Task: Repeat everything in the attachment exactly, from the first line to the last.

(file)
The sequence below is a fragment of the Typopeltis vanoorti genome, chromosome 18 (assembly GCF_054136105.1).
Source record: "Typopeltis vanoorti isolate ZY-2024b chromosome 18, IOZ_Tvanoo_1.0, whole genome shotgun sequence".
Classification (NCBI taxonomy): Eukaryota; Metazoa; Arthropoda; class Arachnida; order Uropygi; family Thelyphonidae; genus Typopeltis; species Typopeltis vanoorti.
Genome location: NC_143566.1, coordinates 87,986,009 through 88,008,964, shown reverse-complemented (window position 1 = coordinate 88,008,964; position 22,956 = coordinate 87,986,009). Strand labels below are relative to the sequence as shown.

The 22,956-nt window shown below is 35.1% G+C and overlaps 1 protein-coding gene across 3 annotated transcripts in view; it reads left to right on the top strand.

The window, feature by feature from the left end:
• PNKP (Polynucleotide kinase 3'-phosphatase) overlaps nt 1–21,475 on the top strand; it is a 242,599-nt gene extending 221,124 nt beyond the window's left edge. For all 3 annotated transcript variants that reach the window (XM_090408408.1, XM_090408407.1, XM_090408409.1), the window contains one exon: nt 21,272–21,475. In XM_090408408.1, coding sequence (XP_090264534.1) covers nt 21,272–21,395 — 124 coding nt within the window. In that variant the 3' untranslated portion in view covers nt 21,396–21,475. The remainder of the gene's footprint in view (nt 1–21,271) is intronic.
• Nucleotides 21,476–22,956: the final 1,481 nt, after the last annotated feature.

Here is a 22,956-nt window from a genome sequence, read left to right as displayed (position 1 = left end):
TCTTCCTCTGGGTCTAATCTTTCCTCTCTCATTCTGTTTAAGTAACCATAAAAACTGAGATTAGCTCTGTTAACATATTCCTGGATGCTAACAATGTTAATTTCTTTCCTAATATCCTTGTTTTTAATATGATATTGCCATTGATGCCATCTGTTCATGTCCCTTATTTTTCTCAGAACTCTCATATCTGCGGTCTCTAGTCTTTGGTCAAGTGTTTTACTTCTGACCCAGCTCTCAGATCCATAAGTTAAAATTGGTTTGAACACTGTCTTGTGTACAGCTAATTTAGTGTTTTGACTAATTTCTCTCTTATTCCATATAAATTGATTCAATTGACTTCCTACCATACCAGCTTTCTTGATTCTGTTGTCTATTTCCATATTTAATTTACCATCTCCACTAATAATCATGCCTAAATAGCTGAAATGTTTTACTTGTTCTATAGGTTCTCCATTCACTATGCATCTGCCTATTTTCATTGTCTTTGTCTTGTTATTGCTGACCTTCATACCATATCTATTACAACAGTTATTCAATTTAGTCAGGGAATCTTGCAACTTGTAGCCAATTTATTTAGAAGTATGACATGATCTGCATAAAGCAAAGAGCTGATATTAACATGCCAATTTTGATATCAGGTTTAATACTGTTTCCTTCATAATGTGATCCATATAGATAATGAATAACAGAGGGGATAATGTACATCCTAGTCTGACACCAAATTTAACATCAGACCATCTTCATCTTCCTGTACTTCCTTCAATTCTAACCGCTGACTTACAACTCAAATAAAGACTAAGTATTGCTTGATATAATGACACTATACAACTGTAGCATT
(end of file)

The sequence below is a fragment of the Typopeltis vanoorti genome, chromosome 18 (assembly GCF_054136105.1).
Source record: "Typopeltis vanoorti isolate ZY-2024b chromosome 18, IOZ_Tvanoo_1.0, whole genome shotgun sequence".
Classification (NCBI taxonomy): Eukaryota; Metazoa; Arthropoda; class Arachnida; order Uropygi; family Thelyphonidae; genus Typopeltis; species Typopeltis vanoorti.
Genome location: NC_143566.1, coordinates 87,986,009 through 88,008,964, shown reverse-complemented (window position 1 = coordinate 88,008,964; position 22,956 = coordinate 87,986,009). Strand labels below are relative to the sequence as shown.

The 22,956-nt window shown below is 35.1% G+C and overlaps 1 protein-coding gene across 3 annotated transcripts in view; it reads left to right on the top strand.

The window, feature by feature from the left end:
• PNKP (Polynucleotide kinase 3'-phosphatase) overlaps nt 1–21,475 on the top strand; it is a 242,599-nt gene extending 221,124 nt beyond the window's left edge. For all 3 annotated transcript variants that reach the window (XM_090408408.1, XM_090408407.1, XM_090408409.1), the window contains one exon: nt 21,272–21,475. In XM_090408408.1, coding sequence (XP_090264534.1) covers nt 21,272–21,395 — 124 coding nt within the window. In that variant the 3' untranslated portion in view covers nt 21,396–21,475. The remainder of the gene's footprint in view (nt 1–21,271) is intronic.
• Nucleotides 21,476–22,956: the final 1,481 nt, after the last annotated feature.

Here is a 22,956-nt window from a genome sequence, read left to right as displayed (position 1 = left end):
TCTTCCTCTGGGTCTAATCTTTCCTCTCTCATTCTGTTTAAGTAACCATAAAAACTGAGATTAGCTCTGTTAACATATTCCTGGATGCTAACAATGTTAATTTCTTTCCTAATATCCTTGTTTTTAATATGATATTGCCATTGATGCCATCTGTTCATGTCCCTTATTTTTCTCAGAACTCTCATATCTGCGGTCTCTAGTCTTTGGTCAAGTGTTTTACTTCTGACCCAGCTCTCAGATCCATAAGTTAAAATTGGTTTGAACACTGTCTTGTGTACAGCTAATTTAGTGTTTTGACTAATTTCTCTCTTATTCCATATAAATTGATTCAATTGACTTCCTACCATACCAGCTTTCTTGATTCTGTTGTCTATTTCCATATTTAATTTACCATCTCCACTAATAATCATGCCTAAATAGCTGAAATGTTTTACTTGTTCTATAGGTTCTCCATTCACTATGCATCTGCCTATTTTCATTGTCTTTGTCTTGTTATTGCTGACCTTCATACCATATCTATTACAACAGTTATTCAATTTAGTCAGGGAATCTTGCAACTTGTAGCCAATTTATTTAGAAGTATGACATGATCTGCATAAAGCAAAGAGCTGATATTAACATGCCAATTTTGATATCAGGTTTAATACTGTTTCCTTCATAATGTGATCCATATAGATAATGAATAACAGAGGGGATAATGTACATCCTAGTCTGACACCAAATTTAACATCAGACCATCTTCATCTTCCTGTACTTCCTTCAATTCTAACCGCTGACTTACAACTCAAATAAAGACTAAGTATTGCTTGATATAATGACACTATACAACTGTAGCATT